Amendments Y and Z

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The issue of gerrymandering is one that affects nearly every aspect of our election process and creates a situation in which your individual vote may not matter in the grand scheme of things. In a previous article, the Libertarian party outlined how the election process in the United States works, so that you have a firm grasp on the gravity of the issues that are discussed in amendments Y and Z. The Libertarian party believes that you deserve to make an informed decision. Amendments Y and Z are weak attempts to show the people of Colorado that the state legislature has an interest in making the voting process more fair, while completely excluding third party representation. The issue of gerrymandering is indeed serious and must be addressed, however, amendments Y and Z are very poorly written and will likely cause more harm, not less, to the people of Colorado.

Amendments Y and Z would take the responsibility of drawing congressional, state senatorial, and representative district lines away from the state legislature and give that responsibility to two different commissions; each consisting of 12 unelected commissioners. The Libertarian party of Colorado believes that you deserve a complete understanding of how these amendments will work. As such, these are they highlights of how the commissions will be formed, if the amendments pass as written:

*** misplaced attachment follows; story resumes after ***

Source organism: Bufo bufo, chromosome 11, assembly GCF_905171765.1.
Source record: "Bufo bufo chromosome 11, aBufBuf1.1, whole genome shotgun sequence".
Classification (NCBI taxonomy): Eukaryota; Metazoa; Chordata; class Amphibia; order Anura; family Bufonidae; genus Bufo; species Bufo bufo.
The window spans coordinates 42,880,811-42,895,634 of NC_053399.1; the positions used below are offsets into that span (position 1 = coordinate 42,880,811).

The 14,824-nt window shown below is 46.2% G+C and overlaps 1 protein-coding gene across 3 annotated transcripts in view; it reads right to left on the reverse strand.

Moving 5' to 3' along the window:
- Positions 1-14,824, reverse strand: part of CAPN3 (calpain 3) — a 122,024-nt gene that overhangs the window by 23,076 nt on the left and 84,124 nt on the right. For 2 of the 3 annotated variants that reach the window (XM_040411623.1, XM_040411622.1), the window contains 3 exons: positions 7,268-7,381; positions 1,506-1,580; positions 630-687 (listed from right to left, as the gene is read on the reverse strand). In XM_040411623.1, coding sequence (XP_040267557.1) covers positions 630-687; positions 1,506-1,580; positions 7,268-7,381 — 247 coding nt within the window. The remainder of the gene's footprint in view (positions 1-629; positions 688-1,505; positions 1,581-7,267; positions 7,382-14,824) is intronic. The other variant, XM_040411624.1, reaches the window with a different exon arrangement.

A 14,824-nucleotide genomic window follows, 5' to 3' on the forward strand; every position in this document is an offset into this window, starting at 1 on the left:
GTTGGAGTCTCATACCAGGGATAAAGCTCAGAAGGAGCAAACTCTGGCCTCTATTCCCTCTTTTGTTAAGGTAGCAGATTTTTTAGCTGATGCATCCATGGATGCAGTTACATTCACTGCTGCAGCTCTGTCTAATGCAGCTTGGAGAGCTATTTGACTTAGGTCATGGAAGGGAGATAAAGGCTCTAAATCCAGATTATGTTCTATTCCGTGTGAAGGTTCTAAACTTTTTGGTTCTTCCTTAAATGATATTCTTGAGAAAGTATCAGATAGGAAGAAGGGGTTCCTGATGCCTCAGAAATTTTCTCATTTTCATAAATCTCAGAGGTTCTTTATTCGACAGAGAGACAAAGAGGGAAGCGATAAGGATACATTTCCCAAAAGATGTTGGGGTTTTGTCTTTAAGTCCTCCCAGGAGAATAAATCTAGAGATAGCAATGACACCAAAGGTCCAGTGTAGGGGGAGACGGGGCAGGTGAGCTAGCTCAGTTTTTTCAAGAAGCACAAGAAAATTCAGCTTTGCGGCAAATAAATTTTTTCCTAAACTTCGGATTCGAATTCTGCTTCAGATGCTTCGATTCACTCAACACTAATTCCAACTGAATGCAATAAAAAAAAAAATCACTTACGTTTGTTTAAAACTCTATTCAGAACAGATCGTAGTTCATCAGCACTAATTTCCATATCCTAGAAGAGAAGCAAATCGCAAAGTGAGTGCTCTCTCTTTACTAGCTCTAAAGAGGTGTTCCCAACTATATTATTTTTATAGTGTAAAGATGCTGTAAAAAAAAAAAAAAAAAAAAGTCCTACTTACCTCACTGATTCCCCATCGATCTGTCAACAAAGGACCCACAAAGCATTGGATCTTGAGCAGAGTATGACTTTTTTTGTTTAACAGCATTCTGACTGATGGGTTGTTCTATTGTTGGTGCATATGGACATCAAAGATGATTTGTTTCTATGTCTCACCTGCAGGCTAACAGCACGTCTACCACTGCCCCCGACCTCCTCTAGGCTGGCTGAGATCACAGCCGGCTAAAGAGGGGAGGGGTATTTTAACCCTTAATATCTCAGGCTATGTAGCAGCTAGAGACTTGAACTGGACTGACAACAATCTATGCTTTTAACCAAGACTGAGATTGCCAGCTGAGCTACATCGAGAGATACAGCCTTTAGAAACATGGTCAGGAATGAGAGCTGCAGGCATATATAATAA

1. The commissioners are to be selected from a pool of applicants. (Where or how one applies to be a commissioner is not specified.)

2. Applicants are to submit their applications to an unspecified “nonpartisan” staff for review.

3. All applications are to be posted to the general assembly’s website for public viewing.

4. The chief justice of the Colorado Supreme Court must appoint three or six (neither amendment prohibits the same three judges from overseeing both selection processes) retired judges, and no judge may associate with the same political party as another judge.

5. A total of 2,100 applications—1,050 for each commission—are selected randomly by the judges at a public hearing.

6. The judges then have 14 days to review 1,050 applicants for each commission and conduct one or more public hearings before narrowing the number of applicants down to 150 for each.

7. No later than February 1st, the judges must randomly select a total of six applicants to serve on each commission.

8. The majority and minority leaders of both the Senate and House must then hand select ten applicants who are affiliated with the state’s first and second largest parties to be sent before the panel of judges for each commission.

9. The judges are then to select one applicant from each of the legislative leader’s pools to serve on each commission, as well as two more who are not affiliated with ANY political party for each commission.